I discovered The Last Bite when living in Tillson, a hamlet in-between New Paltz and Rosendale. I lived in Tillson with people who were really into breakfast. They were late risers, so breakfast was more so defined by the kinds of food involved, as opposed to whether they were actually consumed in the morning.
Tillson doesn’t really have any breakfast spots, so we would have to travel a town or two over to sate our hunger. One of our regular spots was The Last Bite in High Falls.
High Falls is officially designated as a hamlet, a little wink of a place that is officially part of both Marbletown and Rosendale. Its population is 627, according to the 2010 Census. There’s a lot of older people in High Falls, as well as families with young children. Even though High Falls is technically ‘over the ridge’ — meaning that it is West of the Shawnagunk Mountain Range — it doesn’t have that run-down, Red-State feel to it. It’s less than a 20-minute drive to Kingston, so I suspected most of the middle-class denizens are commuters.
The Last Bite is hunched back in a small plaza off of Route 213. I entered through the swinging glass door with my friend Sarah, who said she wanted to come along as long as she “could write in her journal.”
The place had a bohemian feel to it — the rural version of hipster. Sundry chotchkies and a few children’s toys adorned shelving on the far wall, and a cluster of antique meat cleavers were displayed near the bathrooms. There was a series of photographs featuring climbers. According to the Barista, different artists and photographers were featured each month. If you purchased the art, 90% of the profits went to the artist, and the other 10% went to the Rosendale Food Pantry. The Last Bite didn’t take anything off the top.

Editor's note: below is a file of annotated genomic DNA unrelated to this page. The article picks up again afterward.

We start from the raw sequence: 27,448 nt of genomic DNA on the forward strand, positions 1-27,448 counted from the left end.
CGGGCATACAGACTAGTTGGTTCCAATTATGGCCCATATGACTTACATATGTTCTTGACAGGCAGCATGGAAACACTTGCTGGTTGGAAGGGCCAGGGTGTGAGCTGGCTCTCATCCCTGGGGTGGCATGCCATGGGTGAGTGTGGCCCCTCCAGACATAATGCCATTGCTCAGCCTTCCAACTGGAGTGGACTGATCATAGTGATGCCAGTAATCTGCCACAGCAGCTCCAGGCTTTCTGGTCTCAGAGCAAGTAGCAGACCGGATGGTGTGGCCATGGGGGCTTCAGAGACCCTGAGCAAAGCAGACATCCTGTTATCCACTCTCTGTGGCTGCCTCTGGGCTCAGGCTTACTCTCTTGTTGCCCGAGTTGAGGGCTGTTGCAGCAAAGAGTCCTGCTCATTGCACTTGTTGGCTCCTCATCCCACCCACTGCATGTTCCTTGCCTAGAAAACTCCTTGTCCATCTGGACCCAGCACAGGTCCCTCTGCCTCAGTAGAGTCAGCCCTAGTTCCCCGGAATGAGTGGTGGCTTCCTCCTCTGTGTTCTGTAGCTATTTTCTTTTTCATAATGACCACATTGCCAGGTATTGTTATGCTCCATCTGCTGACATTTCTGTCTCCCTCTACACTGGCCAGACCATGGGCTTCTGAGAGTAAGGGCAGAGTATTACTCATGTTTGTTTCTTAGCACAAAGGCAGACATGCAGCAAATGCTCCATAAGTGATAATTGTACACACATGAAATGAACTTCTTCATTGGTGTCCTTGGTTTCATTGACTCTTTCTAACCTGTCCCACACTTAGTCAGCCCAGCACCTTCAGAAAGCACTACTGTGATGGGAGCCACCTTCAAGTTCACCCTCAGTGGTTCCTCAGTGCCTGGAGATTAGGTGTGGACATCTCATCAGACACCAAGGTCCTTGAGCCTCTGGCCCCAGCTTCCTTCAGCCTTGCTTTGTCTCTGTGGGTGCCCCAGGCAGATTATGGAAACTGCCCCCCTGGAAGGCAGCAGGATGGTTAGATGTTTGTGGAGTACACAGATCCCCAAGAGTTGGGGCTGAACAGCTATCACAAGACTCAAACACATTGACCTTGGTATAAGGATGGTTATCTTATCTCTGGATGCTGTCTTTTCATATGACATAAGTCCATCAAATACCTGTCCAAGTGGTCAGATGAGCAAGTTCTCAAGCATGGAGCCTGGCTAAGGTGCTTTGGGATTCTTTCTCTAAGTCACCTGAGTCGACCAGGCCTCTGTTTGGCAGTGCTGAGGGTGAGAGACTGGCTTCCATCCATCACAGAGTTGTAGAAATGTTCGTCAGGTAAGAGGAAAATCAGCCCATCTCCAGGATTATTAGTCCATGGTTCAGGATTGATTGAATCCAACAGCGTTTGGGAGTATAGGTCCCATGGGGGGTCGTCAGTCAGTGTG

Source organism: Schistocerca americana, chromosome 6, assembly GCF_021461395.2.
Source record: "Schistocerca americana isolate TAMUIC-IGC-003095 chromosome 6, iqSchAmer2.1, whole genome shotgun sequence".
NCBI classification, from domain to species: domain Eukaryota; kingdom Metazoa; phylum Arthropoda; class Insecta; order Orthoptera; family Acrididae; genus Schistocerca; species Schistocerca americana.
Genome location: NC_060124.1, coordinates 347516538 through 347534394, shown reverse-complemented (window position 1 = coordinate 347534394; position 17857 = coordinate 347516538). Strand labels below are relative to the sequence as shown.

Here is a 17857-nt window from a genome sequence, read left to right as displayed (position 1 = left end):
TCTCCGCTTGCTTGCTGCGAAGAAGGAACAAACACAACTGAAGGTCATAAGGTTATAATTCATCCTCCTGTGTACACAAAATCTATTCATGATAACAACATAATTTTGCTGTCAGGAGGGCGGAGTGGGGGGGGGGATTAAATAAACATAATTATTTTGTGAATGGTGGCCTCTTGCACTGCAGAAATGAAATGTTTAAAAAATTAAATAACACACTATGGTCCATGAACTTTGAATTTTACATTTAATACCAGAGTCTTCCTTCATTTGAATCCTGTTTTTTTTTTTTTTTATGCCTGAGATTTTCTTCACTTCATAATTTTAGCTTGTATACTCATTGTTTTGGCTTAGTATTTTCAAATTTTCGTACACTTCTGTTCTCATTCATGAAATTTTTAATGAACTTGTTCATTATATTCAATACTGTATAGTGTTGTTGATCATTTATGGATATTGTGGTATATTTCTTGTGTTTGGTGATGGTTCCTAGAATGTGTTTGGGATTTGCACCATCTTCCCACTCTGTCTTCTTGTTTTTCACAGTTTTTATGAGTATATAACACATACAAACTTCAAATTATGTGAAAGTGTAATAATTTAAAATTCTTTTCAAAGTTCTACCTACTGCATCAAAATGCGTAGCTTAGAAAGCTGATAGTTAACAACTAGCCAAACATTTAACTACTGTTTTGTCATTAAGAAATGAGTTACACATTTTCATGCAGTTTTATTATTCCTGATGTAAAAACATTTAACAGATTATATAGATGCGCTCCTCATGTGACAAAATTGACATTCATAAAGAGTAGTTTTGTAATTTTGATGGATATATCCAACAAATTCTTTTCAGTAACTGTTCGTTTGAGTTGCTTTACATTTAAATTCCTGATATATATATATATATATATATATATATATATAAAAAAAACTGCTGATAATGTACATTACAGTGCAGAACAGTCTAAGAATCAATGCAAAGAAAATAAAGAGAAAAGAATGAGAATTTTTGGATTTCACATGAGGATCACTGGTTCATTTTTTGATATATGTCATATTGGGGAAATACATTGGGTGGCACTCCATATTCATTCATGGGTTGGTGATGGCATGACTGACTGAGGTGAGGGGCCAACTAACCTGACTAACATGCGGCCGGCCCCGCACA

“We occasionally sell stuff,” said the Barista.
The Last Bite boasts a variety of breakfast baked goods, but I had decided on lunch, so I moseyed up the the counter to order “The Stallion,” a green and black olive-festooned salami sandwich. As I waited, I glanced out the window to see Scott Albright, the owner, arrive with the bed of his pick-up stacked with supplies for the restaurant.
The coffee was very good for being drip-brewed, and was only $1.50. There was a little note by the coffee pumps that read:
Refills on Coffee are not free
Unless I say it’s on me
The Barista never said it was free, but I pumped myself another cup anyway.
I’m not going to say the sandwich was delicious. I am going to say that it was tasty enough for me to finish, which is saying a lot for a person who rarely eats before nightfall. Sarah got “The Hungry Hipster,” an explosion of traditional breakfast sandwich components.
We exited the shop while waving goodbye to the Barista. The Last Bite was definitely the type of place where you wave goodbye to your server.
The Last Bite
103 Main Street, High Falls New York